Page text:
Judge Facciola then turned to the alarming degeneration of the relationship between in-house counsel and external lawyers. External lawyers “treat me like a file clerk” said one in-houser. “Representations are made to the court without asking me”. He noted with concern an organisation of in house counsel which excluded outside counsel. This, he said, leads to Qualcomm, and to war between clients and lawyers. [Qualcomm, for the benefit of those who are not US attorneys, was a case in which, put at the lowest, external counsel failed to inquire into what they were told by an important client; 40,000 material documents turned up after judgment, leading to sanctions in excess of $8 million and a number of attorneys being reported to their bar association. The story rumbles on in the form of disputes between lawyers and client as to where the blame lies, and in the pending investigations into the attorneys’ conduct].
Clients should not be passive, Judge Facciola said, and should not just pay the bills. Budgets have to be made and stuck to.
One of the things which had struck Judge Facciola about his visit to RSA was that the RSA certification had to be renewed after three years. Lawyers, he said, were exempt from that requirement. The only condition for continued membership is a pulse, and sometimes he had his doubts even about that. Pleadings were filed in his court with bad spelling and sentences which do not make sense.
The difference between those who do and those who do not understand electronic discovery is not narrowing, he said. We have those who are very skilled and those who are not skilled at all. Most cases do not need hours of e-discovery. It was quite some job to do justice if there was such disparity between the skills of the attorneys in front of you. The unfortunate thing is, he said, that you cannot hit them when they say they “I don’t understand this computer stuff”.
Judge Facciola said that Judge Grimm had given an Opinion the previous day on co-operation. Tom Allman had led a project to put on the Sedona Conference site some toolkits with suggested forms of proposed orders which anyone could use. He gave it a decade until the education was complete. Leadership was truly called for if the legal profession was to play its part in tackling the problems.
It was, he said, easy to be obstructive and to object to the other side’s discovery. Seeing what resulted from this, he was sometimes tempted to pick up the phone to the clients and to urge them to take the money out to a parking lot and burn it instead of giving it to lawyers.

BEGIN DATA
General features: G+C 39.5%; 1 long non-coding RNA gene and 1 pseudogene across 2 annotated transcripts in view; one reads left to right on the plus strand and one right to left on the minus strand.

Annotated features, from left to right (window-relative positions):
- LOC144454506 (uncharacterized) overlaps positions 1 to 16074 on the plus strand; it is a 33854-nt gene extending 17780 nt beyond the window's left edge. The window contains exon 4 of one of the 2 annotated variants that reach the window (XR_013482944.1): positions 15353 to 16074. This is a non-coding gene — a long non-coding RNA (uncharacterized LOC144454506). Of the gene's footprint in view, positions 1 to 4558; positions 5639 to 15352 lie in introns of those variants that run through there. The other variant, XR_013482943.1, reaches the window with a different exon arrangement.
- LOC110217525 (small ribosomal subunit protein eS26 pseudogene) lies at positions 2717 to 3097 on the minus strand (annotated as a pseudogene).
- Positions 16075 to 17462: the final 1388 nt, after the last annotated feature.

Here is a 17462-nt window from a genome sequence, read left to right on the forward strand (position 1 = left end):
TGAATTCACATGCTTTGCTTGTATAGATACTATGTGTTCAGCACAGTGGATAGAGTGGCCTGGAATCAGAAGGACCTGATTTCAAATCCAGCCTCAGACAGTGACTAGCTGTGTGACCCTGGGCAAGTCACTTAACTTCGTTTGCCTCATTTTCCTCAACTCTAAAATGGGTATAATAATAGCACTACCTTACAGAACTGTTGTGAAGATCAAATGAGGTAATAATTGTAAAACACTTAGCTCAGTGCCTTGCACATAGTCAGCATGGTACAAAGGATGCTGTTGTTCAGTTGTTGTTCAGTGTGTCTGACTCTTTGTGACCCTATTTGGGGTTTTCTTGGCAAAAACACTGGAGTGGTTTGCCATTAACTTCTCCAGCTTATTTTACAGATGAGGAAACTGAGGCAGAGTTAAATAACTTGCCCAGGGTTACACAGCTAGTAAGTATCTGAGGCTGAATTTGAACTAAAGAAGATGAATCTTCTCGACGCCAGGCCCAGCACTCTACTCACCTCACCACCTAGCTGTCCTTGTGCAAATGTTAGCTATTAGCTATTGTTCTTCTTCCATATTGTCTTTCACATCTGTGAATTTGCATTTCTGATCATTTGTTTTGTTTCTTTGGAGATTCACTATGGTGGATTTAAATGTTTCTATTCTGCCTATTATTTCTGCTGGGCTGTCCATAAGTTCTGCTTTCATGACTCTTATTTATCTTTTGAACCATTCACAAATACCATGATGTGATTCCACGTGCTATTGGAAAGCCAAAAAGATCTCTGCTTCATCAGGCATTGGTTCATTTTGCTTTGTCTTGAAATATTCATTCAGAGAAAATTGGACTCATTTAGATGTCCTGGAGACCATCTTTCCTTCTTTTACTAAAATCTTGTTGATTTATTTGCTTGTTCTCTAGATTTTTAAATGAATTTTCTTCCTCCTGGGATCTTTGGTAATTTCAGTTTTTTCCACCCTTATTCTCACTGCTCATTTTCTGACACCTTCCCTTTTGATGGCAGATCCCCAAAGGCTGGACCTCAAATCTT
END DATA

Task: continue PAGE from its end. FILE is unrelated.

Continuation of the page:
Judge Facciola turned lastly to the role of judges as mediators. Many judges, he said, spent 70-80% of their time mediating, asking the lawyers to say what they had done to resolve matters. Lawyers squabble over search terms without knowing what they are talking about. There were, he said, people available to help with this, including some within the court without cost.
There was a settlement rate of over 90%, that is, nearly all cases were settling without trial. Why does this matter? It matters, Judge Facciola said, because if the Federal Courts price themselves out of the dispute resolution market, society will lose the mediating influence of judges as society is driven away from the courts by the cost.
Over the last 40 years there has been a rise in the role of judge as case manager, he said. They were now “riding herd on discovery”. The Federal jurisdiction was equal to the challenge of making the courts the forum of choice for disputes.
What did society want from its courts? The state’s attitude to the courts and to judges did not imply that any great value was attributed to the justice system. If this persisted, people would leave the judiciary.
To me (one of only two Britons at the conference – Nigel Murray of Trilantic was the other) there was nothing in this which I had not heard before piecemeal in a UK context. What was impressive – and depressing – about this hour-long speech was the coherent articulation of all these apparently diverse points as a single stream, and one which was going downhill. Electronic disclosure – Judge Facciola’s specialist subject and the object of the Masters Conference – was a bit-player in a survey which raised much wider issues such as recession, neglect of information management and security, falling standards of something as basic as literacy amongst lawyers.
We are used to being told that that we will drown in a sea of information. Those who tell us so are generally those with solutions to sell – there is nothing wrong with this, of course, and we should be thankful that the technology exists which is beginning to catch up with the problems which technology has created. We inevitably discount what we are told by people with something to sell, however, and to hear it from a judge, of great experience but with no underlying agenda, makes it more compelling.
The other point which is compelling about Judge Facciola’s speech is that he has done his homework – he has been out to see the archivists at the National Archive, and attended RSA’s conference to learn at first-hand what the problems are. That, when added to what he sees in his court, gives him authority to speak about them.
Some of what I do involves trying to make judges aware at least as to the solutions by trying to make opportunities for them to see what is available to tackle the problems – how else can they make proportionate decisions? It makes sense also to try and throw light on the problems by creating opportunities for judges to hear at first hand from people who deal with such issues as records retention and security. I will work on this.